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NY Senator's Survey Reveals Alarming Results About Cyber Bullying

NEW YORK (CBSNewYork) -- Students across New York are fighting back against cyber bullies, who attack their victims online.

Now, some stunning results in an online survey seem to indicate just how prevalent the problem has become.

Samuel Lam, 17, is still haunted by the words someone posted on his Facebook page three years ago.

"Wow, how could people be so mean? Just like teenagers, how could they be so irresponsible?" Lam asked CBS 2's Weijia Jiang. "My entire wall was covered with his like, racial slurs."

Lam, who admits he suffered emotional trauma, wants his attacker to pay consequences and so do thousands of his peers.

Senator Jeffrey Klein polled 10,000 students across the state in grades 3 through 12, asking them to define cyber bullying and whether it should be considered a crime.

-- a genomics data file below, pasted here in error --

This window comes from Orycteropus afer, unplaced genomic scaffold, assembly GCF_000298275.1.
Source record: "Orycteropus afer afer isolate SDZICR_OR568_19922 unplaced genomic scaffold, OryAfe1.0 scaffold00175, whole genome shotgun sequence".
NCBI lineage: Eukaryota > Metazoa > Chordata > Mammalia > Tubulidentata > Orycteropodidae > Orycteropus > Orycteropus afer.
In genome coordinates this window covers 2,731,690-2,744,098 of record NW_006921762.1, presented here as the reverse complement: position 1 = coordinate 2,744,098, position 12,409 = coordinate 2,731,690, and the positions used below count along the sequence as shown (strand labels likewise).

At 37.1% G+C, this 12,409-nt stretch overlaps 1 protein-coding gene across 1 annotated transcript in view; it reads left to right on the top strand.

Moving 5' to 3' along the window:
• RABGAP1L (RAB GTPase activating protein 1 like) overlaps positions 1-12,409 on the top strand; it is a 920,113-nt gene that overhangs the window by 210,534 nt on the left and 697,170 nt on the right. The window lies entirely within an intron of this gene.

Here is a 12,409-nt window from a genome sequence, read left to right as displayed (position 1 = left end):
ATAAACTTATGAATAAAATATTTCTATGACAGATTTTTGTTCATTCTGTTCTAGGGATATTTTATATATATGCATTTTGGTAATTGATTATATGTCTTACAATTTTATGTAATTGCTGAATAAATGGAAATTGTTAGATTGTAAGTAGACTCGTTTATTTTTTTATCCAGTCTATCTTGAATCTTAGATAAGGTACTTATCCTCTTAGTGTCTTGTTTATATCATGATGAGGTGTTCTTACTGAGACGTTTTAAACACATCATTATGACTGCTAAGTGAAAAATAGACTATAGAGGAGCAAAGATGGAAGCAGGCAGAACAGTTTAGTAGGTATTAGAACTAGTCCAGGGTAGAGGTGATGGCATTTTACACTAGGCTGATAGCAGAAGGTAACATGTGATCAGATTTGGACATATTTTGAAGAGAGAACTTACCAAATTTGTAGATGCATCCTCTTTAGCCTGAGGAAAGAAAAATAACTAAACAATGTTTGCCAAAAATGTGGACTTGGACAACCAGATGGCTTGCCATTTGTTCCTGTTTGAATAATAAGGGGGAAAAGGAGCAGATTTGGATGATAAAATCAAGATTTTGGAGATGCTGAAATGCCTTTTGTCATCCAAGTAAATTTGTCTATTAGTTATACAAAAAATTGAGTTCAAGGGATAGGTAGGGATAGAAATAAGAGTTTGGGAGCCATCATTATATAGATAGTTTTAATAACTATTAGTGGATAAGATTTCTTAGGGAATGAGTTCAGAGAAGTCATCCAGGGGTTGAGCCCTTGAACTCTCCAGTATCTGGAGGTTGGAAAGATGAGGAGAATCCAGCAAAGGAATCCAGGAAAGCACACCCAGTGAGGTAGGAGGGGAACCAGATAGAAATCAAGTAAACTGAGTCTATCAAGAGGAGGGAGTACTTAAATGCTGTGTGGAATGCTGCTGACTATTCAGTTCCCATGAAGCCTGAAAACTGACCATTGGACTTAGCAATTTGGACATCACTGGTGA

Seventy percent believe it should be illegal. Sixty eight percent said they've been personally cyber bullied or witnessed another victim being harassed, but only 1 in 5 reported it.

Senator Klein plans to use the results from the online survey to pass legislation that would make cyber bullying against the law in New York. The measure is expected to define cyber bullying for the first time making it easier to set school policies and to enforce laws.

Lam and his friends so disturbed by the war of words online, they founded a non profit to help victims across the world.

"It's just as bad as a lot of things we label as crimes in our society and we need to adapt to the times. This is a crime," Noah Salzman said.

"You can't do that to people without having ramifications," said Olivia Novick.

Lawmakers expect to pass a law combating cyber bullies next week.

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